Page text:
Immunohistochemical characterization of hepatic malondialdehyde and 4-hydroxynonenal modified proteins during early stages of ethanol-induced liver injury

Alcohol Clin Exp Res. 2003 Jun;27(6):1015-22. doi: 10.1097/01.ALC.0000071928.16732.26.


Background: Chronic ethanol consumption is associated with hepatic lipid peroxidation and the deposition or retention of aldehyde-adducted proteins postulated to be involved in alcohol-induced liver injury. The purpose of this study was to characterize hepatocellular formation of aldehyde-protein adducts during early stages of alcohol-induced liver injury.

Methods: Female Sprague Dawley(R) rats were subjected to the intragastric administration of a low-carbohydrate/high-fat total enteral nutrition diet or a total enteral nutrition diet containing ethanol for a period of 36 days. Indexes of hepatic responses to ethanol were evaluated in terms of changes in plasma alanine aminotransferase activity, hepatic histopathologic analysis, and induction of cytochrome P-4502E1 (CYP2E1). Immunohistochemical methods were used to detect hepatic proteins modified with malondialdehyde (MDA) or 4-hydroxynonenal (4-HNE) for subsequent quantitative image analysis.

Results: After 36 days of treatment, rats receiving the alcohol-containing diet displayed hepatic histopathologies characterized by marked micro- and macrosteatosis associated with only minor inflammation and necrosis. Alcohol administration resulted in a 3-fold elevation of plasma alanine aminotransferase activity and 3-fold increases (p < 0.01) in hepatic CYP2E1 apoprotein and activity. Quantitative immunohistochemical analysis revealed significant (p < 0.01) 5-fold increases in MDA- and 4-HNE modified proteins in liver sections prepared from rats treated with alcohol. The MDA- or 4-HNE modified proteins were contained in hepatocytes displaying intact morphology and were colocalized primarily with microvesicular deposits of lipid. Aldehyde-modified proteins were not prevalent in parenchymal or nonparenchymal cells associated with foci of necrosis or inflammation.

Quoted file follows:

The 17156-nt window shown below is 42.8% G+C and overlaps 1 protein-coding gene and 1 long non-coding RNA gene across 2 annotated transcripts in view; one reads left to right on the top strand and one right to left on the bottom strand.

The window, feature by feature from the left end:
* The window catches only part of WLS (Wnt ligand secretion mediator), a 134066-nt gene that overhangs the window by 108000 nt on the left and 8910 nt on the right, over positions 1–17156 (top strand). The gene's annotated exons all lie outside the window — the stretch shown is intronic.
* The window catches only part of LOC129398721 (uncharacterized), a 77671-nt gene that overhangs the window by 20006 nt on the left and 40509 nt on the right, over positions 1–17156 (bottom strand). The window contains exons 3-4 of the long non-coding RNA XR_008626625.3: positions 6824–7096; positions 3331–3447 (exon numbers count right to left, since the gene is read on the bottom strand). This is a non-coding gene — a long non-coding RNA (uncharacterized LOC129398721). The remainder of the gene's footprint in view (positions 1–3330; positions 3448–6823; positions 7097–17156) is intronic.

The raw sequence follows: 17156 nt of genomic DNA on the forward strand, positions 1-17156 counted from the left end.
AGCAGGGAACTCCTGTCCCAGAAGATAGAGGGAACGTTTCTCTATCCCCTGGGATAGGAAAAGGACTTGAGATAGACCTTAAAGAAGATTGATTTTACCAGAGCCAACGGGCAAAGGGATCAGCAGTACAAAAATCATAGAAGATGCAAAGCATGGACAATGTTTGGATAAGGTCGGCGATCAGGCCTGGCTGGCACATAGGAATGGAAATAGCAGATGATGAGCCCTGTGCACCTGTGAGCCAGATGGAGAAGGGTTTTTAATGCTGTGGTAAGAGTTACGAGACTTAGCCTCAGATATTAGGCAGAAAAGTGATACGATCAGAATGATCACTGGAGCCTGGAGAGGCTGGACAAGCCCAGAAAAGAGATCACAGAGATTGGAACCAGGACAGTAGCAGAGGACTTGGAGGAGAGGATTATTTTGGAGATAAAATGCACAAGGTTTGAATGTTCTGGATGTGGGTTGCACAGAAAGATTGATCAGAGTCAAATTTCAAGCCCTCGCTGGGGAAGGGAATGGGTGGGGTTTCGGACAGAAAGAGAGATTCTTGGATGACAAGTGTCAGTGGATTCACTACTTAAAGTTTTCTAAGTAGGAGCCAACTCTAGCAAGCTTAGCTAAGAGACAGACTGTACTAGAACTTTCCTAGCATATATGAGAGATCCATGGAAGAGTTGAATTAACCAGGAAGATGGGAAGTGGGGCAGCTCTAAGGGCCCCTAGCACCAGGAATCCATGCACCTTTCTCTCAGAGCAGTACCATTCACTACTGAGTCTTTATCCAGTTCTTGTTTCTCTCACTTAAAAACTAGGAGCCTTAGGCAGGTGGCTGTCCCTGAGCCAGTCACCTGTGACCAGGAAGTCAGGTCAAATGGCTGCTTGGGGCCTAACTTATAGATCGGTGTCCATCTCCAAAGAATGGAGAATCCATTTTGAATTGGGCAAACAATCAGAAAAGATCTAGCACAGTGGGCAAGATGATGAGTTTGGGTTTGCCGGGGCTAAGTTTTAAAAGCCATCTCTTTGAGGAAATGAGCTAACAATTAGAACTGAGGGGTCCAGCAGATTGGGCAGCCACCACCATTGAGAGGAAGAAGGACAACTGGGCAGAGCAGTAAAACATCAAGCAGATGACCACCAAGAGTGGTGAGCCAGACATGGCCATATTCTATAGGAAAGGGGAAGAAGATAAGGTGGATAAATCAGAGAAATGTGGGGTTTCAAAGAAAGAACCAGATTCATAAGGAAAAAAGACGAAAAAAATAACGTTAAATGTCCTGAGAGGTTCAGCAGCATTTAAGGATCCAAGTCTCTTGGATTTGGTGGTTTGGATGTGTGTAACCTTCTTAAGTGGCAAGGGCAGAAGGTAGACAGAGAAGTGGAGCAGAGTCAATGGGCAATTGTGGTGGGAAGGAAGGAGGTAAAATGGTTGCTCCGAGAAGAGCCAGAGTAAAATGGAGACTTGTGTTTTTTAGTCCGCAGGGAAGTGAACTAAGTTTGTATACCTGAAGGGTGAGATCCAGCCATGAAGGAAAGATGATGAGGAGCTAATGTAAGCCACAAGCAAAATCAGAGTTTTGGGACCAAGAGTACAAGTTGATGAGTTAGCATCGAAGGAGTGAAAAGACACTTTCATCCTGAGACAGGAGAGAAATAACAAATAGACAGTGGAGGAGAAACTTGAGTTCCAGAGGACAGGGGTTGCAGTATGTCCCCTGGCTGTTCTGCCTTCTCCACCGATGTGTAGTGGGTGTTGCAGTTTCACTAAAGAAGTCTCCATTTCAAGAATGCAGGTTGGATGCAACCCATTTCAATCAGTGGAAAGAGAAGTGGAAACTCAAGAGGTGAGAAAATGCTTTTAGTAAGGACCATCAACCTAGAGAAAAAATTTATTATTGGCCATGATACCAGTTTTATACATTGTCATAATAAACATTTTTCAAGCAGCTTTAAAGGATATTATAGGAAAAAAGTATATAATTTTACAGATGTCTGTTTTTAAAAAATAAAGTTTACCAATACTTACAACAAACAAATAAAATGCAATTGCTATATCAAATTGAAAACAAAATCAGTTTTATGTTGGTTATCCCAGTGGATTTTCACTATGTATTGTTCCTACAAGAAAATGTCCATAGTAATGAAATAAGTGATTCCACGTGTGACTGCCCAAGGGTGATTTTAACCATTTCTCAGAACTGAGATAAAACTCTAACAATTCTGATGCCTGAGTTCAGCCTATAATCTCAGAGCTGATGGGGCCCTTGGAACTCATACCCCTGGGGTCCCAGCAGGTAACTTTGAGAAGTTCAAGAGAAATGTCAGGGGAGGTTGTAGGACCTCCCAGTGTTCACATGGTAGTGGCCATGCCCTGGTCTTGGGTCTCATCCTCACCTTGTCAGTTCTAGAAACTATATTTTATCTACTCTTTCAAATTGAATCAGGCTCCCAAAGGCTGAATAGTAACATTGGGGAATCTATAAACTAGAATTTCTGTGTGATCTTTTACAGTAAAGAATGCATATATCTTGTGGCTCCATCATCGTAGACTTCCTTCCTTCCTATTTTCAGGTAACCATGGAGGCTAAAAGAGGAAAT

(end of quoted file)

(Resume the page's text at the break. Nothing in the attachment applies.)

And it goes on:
Conclusions: These results suggest that alcohol-induced lipid peroxidation is an early event during alcohol-mediated liver injury and may be a sensitizing event resulting in the production of bioactive aldehydes that have the potential to initiate or propagate ensuing proinflammatory or profibrogenic cellular events.

Publication types

  • Research Support, U.S. Gov't, P.H.S.

MeSH terms

  • Aldehydes / analysis*
  • Aldehydes / metabolism
  • Animals
  • Apoproteins / analysis*
  • Apoproteins / biosynthesis
  • Ethanol / administration & dosage*
  • Female
  • Immunohistochemistry
  • Liver / chemistry
  • Liver / drug effects*
  • Liver / metabolism
  • Malondialdehyde / analysis*
  • Malondialdehyde / metabolism
  • Rats
  • Rats, Sprague-Dawley


  • Aldehydes
  • Apoproteins
  • Ethanol
  • Malondialdehyde
  • 4-hydroxy-2-nonenal